Harmony with nature revealed at 10,500-year-old hunter-gatherer site in Yorkshire
Top image: Representational image of hunter-gatherer in nature.
At a site near Scarborough in North Yorkshire , the exceptionally well-preserved remains of a small settlement dating back 10,500 years have been found which was once inhabited by a group of hunter-gatherers. The settlement revealed animal bones, tools and weapons (made of bone, antler, and stone), along with rare evidences of woodworking.
“It is so rare to find material this old in such good condition,” said Dr. Nick Overton from The University of Manchester. “The Mesolithic in Britain was before the introduction of pottery or metals, so finding organic remains like bone, antler and wood, which are usually not preserved, are incredibly important in helping us to reconstruct peoples’ lives.”
Examining 10,500-Year-Old Hunter-Gatherer Site at Scarborough
The Yorkshire site had been under the joint examination of archaeologists from the University of Chester and University of Manchester, according to a press release . Dating back to the Mesolithic (Middle Stone Age) period, the hunter-gatherer site was originally on the shore of island in an ancient lake. Over the many thousand years since, the lake slowly filled in with thick deposits of peat, gradually burying and preserving the site.
There is often an image of hunter-gatherers who were constantly on the brink of starvation, moving from place to place in search of food and shelter. The advent of settled agriculture is seen as the birth of a stable and safe lifestyle. In the case of the hunter-gatherers at this site, there is nothing further from the truth.
Inhabiting a group of rich ecosystems and habitats, they moved from site to site, decorating objects, disposing of animal remains in an effective manner, and leaving behind important evidence. Some of the evidence displayed a set of rules of disposal, showing an innate understanding of and with nature.
Evidence of Harmonious Relationship with Nature at the Hunter-Gatherer Site
Their acute understanding of the seasons, the behaviours of organisms around them, both animate and inanimate, show a symbiotic relationship with nature, where struggling to survive was not on the agenda, according to a BBC report. A wide range of animals from a number of habitats around the lake were hunted – large mammals like elk and red deer, with smaller mammals like beavers and water birds. Hunted animals would be butchered and their parts were intentionally deposited into wetlands in and around the site.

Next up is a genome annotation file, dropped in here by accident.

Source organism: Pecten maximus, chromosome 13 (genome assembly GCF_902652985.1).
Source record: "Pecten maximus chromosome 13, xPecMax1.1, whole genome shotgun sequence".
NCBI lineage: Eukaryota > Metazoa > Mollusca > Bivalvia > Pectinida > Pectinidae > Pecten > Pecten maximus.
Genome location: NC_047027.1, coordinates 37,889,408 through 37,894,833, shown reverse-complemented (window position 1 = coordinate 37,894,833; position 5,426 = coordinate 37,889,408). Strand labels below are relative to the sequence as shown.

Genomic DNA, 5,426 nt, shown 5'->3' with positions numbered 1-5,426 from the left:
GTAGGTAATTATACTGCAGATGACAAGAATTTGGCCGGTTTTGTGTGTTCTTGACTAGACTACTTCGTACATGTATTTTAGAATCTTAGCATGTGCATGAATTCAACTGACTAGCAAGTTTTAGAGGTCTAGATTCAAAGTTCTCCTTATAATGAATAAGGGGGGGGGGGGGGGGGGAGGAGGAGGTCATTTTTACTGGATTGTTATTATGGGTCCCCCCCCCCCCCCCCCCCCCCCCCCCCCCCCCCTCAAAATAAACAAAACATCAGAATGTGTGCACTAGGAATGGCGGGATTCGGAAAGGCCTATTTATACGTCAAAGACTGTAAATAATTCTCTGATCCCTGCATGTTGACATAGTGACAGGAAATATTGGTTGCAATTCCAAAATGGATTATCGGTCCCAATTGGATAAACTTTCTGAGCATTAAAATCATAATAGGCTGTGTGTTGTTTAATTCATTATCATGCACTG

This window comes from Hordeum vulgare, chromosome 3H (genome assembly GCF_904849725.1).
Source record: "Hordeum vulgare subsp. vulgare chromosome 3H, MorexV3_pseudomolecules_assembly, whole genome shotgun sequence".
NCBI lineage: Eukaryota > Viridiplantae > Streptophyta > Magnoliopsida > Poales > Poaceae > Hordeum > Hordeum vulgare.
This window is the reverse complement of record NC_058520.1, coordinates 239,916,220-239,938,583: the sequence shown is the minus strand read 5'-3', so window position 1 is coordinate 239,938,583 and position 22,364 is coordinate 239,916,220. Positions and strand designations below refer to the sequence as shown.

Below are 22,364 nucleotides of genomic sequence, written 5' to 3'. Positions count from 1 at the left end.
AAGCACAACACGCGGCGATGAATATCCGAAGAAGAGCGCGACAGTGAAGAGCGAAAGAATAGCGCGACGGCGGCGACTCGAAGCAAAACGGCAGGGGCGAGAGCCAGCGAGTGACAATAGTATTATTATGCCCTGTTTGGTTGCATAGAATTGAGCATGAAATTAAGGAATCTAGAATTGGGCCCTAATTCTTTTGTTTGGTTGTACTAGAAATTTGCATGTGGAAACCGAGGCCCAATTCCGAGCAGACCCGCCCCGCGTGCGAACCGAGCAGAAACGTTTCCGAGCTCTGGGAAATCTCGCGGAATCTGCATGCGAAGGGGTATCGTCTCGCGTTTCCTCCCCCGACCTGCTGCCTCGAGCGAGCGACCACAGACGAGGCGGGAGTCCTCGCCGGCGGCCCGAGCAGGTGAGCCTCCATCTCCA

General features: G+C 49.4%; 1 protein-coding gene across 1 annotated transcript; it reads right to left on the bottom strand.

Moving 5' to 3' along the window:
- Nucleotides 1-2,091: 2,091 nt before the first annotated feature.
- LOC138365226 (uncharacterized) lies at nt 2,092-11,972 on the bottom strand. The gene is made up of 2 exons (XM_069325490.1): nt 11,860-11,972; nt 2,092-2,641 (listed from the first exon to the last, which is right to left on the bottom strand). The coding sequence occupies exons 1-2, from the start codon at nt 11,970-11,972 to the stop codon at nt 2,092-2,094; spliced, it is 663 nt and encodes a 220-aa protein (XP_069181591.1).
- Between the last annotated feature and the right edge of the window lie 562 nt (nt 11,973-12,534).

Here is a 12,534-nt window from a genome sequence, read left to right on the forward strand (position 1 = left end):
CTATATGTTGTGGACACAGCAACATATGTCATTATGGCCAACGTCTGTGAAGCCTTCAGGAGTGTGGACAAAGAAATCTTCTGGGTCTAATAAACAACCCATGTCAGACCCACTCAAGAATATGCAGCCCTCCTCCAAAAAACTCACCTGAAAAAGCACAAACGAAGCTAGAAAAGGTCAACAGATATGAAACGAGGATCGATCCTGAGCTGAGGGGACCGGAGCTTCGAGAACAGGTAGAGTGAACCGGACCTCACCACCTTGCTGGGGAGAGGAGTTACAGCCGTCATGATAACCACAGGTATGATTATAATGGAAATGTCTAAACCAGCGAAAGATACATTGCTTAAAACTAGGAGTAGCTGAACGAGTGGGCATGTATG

In fact, researchers are very curious about how this rich landscape was used by early hunter-gatherers, and what effect they had on the environment. Modern humans and their relationship with the environment is well-documented (and catastrophic), but this was obviously not the case with our ancient ancestors.
“We know from research carried out at other sites around the lake, that these human communities were deliberately managing and manipulating wild plant communities,” explained Dr. Barry Taylor from the University of Chester, who was co-leading the dig at the hunter-gatherer site. “As we do more work on this site, we hope to show in more detail how humans were altering the composition of this environment thousands of years before the introduction of agriculture into Britain.”
The Arrival of Hunter-Gatherers to Britain
The first humans arrived in Britain some 900,000 years ago, during the tough conditions of the Ice Age. Highly skilled adapters and survivalists, they lived in small, closely-knit family groups. Gifted tool makers, they were able to make axes and tools from flint, wood and bone found in the surrounding landscape for hunting animals and preparing food.
Around 40,000 years ago, modern homo sapiens began arriving in the UK, in the depths of the last Ice Age. Some 25,000 to 28,000 years after this, these modern homo sapiens began practicing settled agriculture, clearing forests and beginning a sedentary lifestyle. This was aided and enabled by the waning of the Ice Age , which led to warmer temperatures globally and cleared ice sheets across the globe.
This dig is part of the celebrated Digging for Britain BBC docuseries, featuring on the 5th episode of the newest season , which is slated to be broadcasted on the 5th of February next month. The project is co-directed by Dr. Barry Taylor and Dr. Amy Gray Jones from the University of Chester, and Dr. Nick Overton from the University of Manchester.
The project received financial support from the Royal Archaeological Institute, the Prehistoric Society and the Scarborough Archaeological and Historical Society, and took place with the help of landowner Sidney Craggs, students and graduates from the Universities of Chester and Manchester, and volunteers from the Scarborough Archaeological and Historical Society.
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